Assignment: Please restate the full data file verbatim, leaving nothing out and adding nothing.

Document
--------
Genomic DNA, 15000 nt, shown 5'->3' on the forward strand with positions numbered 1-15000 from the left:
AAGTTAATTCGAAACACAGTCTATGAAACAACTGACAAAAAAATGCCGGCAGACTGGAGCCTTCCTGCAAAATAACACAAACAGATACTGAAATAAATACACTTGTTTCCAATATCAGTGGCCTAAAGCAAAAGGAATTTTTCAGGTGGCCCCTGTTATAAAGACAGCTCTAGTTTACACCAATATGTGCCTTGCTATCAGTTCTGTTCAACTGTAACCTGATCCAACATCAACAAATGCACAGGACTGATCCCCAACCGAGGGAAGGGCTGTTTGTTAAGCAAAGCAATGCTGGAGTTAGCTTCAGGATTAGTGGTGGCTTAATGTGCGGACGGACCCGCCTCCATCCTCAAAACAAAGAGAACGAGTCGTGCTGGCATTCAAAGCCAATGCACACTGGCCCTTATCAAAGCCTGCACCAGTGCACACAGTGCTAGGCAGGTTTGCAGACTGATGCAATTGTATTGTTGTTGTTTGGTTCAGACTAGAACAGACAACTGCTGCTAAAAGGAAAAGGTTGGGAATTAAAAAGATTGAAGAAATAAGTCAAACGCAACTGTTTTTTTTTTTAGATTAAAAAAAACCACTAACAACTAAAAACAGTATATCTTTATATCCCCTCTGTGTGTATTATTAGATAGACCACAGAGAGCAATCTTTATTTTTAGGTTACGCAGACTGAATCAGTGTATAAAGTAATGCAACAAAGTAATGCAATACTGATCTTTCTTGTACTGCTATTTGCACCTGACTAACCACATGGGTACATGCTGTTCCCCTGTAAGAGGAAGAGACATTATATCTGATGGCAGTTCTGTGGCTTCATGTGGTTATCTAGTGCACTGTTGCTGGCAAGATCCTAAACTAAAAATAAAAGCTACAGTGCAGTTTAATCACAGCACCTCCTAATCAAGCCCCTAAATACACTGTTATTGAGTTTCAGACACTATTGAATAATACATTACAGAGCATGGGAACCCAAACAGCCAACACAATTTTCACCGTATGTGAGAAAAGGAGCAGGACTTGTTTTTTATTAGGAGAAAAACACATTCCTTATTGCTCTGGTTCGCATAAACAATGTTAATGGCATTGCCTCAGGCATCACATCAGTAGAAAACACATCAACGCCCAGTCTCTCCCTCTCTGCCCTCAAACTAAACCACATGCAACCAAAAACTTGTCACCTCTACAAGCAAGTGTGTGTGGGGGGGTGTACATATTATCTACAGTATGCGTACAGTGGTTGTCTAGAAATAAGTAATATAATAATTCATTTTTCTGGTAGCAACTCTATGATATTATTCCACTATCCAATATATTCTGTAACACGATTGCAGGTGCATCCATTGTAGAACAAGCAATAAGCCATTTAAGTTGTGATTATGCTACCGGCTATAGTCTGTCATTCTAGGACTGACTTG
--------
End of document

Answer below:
Genomic DNA, 15000 nt, shown 5'->3' on the forward strand with positions numbered 1-15000 from the left:
AAGTTAATTCGAAACACAGTCTATGAAACAACTGACAAAAAAATGCCGGCAGACTGGAGCCTTCCTGCAAAATAACACAAACAGATACTGAAATAAATACACTTGTTTCCAATATCAGTGGCCTAAAGCAAAAGGAATTTTTCAGGTGGCCCCTGTTATAAAGACAGCTCTAGTTTACACCAATATGTGCCTTGCTATCAGTTCTGTTCAACTGTAACCTGATCCAACATCAACAAATGCACAGGACTGATCCCCAACCGAGGGAAGGGCTGTTTGTTAAGCAAAGCAATGCTGGAGTTAGCTTCAGGATTAGTGGTGGCTTAATGTGCGGACGGACCCGCCTCCATCCTCAAAACAAAGAGAACGAGTCGTGCTGGCATTCAAAGCCAATGCACACTGGCCCTTATCAAAGCCTGCACCAGTGCACACAGTGCTAGGCAGGTTTGCAGACTGATGCAATTGTATTGTTGTTGTTTGGTTCAGACTAGAACAGACAACTGCTGCTAAAAGGAAAAGGTTGGGAATTAAAAAGATTGAAGAAATAAGTCAAACGCAACTGTTTTTTTTTTTAGATTAAAAAAAACCACTAACAACTAAAAACAGTATATCTTTATATCCCCTCTGTGTGTATTATTAGATAGACCACAGAGAGCAATCTTTATTTTTAGGTTACGCAGACTGAATCAGTGTATAAAGTAATGCAACAAAGTAATGCAATACTGATCTTTCTTGTACTGCTATTTGCACCTGACTAACCACATGGGTACATGCTGTTCCCCTGTAAGAGGAAGAGACATTATATCTGATGGCAGTTCTGTGGCTTCATGTGGTTATCTAGTGCACTGTTGCTGGCAAGATCCTAAACTAAAAATAAAAGCTACAGTGCAGTTTAATCACAGCACCTCCTAATCAAGCCCCTAAATACACTGTTATTGAGTTTCAGACACTATTGAATAATACATTACAGAGCATGGGAACCCAAACAGCCAACACAATTTTCACCGTATGTGAGAAAAGGAGCAGGACTTGTTTTTTATTAGGAGAAAAACACATTCCTTATTGCTCTGGTTCGCATAAACAATGTTAATGGCATTGCCTCAGGCATCACATCAGTAGAAAACACATCAACGCCCAGTCTCTCCCTCTCTGCCCTCAAACTAAACCACATGCAACCAAAAACTTGTCACCTCTACAAGCAAGTGTGTGTGGGGGGGTGTACATATTATCTACAGTATGCGTACAGTGGTTGTCTAGAAATAAGTAATATAATAATTCATTTTTCTGGTAGCAACTCTATGATATTATTCCACTATCCAATATATTCTGTAACACGATTGCAGGTGCATCCATTGTAGAACAAGCAATAAGCCATTTAAGTTGTGATTATGCTACCGGCTATAGTCTGTCATTCTAGGACTGACTTG